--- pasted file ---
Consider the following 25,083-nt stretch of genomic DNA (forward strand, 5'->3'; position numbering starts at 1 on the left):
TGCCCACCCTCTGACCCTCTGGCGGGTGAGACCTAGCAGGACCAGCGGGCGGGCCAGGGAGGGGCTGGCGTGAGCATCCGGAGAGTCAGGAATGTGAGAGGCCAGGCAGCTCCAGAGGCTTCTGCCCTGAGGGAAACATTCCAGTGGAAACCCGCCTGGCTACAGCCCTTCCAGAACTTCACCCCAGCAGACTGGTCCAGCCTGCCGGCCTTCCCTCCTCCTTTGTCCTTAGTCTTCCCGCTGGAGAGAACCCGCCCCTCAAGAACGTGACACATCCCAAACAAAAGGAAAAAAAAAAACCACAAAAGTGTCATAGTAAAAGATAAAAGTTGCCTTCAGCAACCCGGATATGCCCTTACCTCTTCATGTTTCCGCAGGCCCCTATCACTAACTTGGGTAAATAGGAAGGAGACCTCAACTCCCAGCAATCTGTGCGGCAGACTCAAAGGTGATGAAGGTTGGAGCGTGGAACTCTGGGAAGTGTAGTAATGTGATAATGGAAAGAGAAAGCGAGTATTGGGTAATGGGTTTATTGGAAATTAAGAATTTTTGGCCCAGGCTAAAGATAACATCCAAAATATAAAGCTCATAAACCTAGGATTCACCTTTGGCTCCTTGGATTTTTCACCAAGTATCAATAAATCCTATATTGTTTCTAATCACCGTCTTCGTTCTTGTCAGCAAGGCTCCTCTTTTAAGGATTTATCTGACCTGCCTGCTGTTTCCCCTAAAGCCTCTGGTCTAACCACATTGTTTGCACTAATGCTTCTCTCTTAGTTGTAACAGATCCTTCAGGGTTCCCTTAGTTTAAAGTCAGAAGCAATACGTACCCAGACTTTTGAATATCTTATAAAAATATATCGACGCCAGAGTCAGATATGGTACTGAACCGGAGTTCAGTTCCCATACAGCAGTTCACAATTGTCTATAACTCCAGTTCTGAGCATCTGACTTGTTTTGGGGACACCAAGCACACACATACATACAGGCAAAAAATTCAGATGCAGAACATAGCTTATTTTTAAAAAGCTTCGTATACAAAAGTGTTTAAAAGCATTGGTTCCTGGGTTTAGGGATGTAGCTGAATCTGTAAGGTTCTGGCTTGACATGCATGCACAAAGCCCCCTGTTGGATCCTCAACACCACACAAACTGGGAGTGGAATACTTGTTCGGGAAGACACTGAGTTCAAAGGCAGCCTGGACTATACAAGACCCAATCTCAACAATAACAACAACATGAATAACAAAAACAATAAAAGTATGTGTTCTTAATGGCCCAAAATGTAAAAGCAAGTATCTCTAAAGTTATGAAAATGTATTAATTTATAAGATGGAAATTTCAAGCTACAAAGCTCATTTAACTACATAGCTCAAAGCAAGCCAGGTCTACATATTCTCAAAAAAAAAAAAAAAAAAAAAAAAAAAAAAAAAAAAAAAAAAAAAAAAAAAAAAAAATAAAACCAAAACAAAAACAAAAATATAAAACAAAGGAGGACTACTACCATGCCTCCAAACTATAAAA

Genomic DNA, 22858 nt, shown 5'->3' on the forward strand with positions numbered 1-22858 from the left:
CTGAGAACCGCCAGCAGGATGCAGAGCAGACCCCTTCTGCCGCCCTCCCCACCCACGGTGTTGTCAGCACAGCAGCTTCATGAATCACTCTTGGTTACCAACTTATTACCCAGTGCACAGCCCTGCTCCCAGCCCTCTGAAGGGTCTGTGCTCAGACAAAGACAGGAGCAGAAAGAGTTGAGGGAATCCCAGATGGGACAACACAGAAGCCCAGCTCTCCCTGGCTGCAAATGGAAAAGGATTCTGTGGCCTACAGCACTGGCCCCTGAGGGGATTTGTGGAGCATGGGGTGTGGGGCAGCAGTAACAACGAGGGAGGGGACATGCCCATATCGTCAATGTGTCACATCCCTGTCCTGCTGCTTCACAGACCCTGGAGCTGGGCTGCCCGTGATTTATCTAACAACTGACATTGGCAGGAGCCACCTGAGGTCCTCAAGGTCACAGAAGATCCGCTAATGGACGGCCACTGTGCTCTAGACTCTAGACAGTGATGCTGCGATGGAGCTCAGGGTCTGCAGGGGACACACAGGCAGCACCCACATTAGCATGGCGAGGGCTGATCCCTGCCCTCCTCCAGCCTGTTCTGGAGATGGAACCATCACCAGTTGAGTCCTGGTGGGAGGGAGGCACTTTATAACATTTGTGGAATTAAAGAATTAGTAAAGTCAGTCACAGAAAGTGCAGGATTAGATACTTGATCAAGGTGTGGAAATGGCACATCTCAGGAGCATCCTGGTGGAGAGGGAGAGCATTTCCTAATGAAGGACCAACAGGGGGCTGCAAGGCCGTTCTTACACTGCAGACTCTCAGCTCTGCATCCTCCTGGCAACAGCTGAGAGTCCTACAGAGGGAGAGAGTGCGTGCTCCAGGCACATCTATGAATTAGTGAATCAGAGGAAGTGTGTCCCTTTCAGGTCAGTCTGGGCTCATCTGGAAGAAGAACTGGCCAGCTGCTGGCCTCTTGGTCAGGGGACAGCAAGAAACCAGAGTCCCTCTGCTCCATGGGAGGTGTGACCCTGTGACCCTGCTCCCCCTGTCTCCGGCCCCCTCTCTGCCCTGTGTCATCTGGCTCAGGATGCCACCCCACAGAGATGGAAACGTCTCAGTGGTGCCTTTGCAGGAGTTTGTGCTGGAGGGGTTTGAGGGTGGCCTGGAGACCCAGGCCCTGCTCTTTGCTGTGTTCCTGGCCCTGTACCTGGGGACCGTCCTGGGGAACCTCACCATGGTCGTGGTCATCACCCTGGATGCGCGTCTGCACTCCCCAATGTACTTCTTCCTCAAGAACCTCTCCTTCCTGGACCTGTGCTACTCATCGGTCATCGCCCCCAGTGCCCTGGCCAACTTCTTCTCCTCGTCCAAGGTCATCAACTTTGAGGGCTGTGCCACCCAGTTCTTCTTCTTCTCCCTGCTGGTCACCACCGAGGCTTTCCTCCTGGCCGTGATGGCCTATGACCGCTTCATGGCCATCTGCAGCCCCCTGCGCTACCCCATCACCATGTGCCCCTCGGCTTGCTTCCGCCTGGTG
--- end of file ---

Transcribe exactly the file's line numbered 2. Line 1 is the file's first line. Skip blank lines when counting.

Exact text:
TGCCCACCCTCTGACCCTCTGGCGGGTGAGACCTAGCAGGACCAGCGGGCGGGCCAGGGAGGGGCTGGCGTGAGCATCCGGAGAGTCAGGAATGTGAGAGGCCAGGCAGCTCCAGAGGCTTCTGCCCTGAGGGAAACATTCCAGTGGAAACCCGCCTGGCTACAGCCCTTCCAGAACTTCACCCCAGCAGACTGGTCCAGCCTGCCGGCCTTCCCTCCTCCTTTGTCCTTAGTCTTCCCGCTGGAGAGAACCCGCCCCTCAAGAACGTGACACATCCCAAACAAAAGGAAAAAAAAAAACCACAAAAGTGTCATAGTAAAAGATAAAAGTTGCCTTCAGCAACCCGGATATGCCCTTACCTCTTCATGTTTCCGCAGGCCCCTATCACTAACTTGGGTAAATAGGAAGGAGACCTCAACTCCCAGCAATCTGTGCGGCAGACTCAAAGGTGATGAAGGTTGGAGCGTGGAACTCTGGGAAGTGTAGTAATGTGATAATGGAAAGAGAAAGCGAGTATTGGGTAATGGGTTTATTGGAAATTAAGAATTTTTGGCCCAGGCTAAAGATAACATCCAAAATATAAAGCTCATAAACCTAGGATTCACCTTTGGCTCCTTGGATTTTTCACCAAGTATCAATAAATCCTATATTGTTTCTAATCACCGTCTTCGTTCTTGTCAGCAAGGCTCCTCTTTTAAGGATTTATCTGACCTGCCTGCTGTTTCCCCTAAAGCCTCTGGTCTAACCACATTGTTTGCACTAATGCTTCTCTCTTAGTTGTAACAGATCCTTCAGGGTTCCCTTAGTTTAAAGTCAGAAGCAATACGTACCCAGACTTTTGAATATCTTATAAAAATATATCGACGCCAGAGTCAGATATGGTACTGAACCGGAGTTCAGTTCCCATACAGCAGTTCACAATTGTCTATAACTCCAGTTCTGAGCATCTGACTTGTTTTGGGGACACCAAGCACACACATACATACAGGCAAAAAATTCAGATGCAGAACATAGCTTATTTTTAAAAAGCTTCGTATACAAAAGTGTTTAAAAGCATTGGTTCCTGGGTTTAGGGATGTAGCTGAATCTGTAAGGTTCTGGCTTGACATGCATGCACAAAGCCCCCTGTTGGATCCTCAACACCACACAAACTGGGAGTGGAATACTTGTTCGGGAAGACACTGAGTTCAAAGGCAGCCTGGACTATACAAGACCCAATCTCAACAATAACAACAACATGAATAACAAAAACAATAAAAGTATGTGTTCTTAATGGCCCAAAATGTAAAAGCAAGTATCTCTAAAGTTATGAAAATGTATTAATTTATAAGATGGAAATTTCAAGCTACAAAGCTCATTTAACTACATAGCTCAAAGCAAGCCAGGTCTACATATTCTCAAAAAAAAAAAAAAAAAAAAAAAAAAAAAAAAAAAAAAAAAAAAAAAAAAAAAAAAATAAAACCAAAACAAAAACAAAAATATAAAACAAAGGAGGACTACTACCATGCCTCCAAACTATAAAA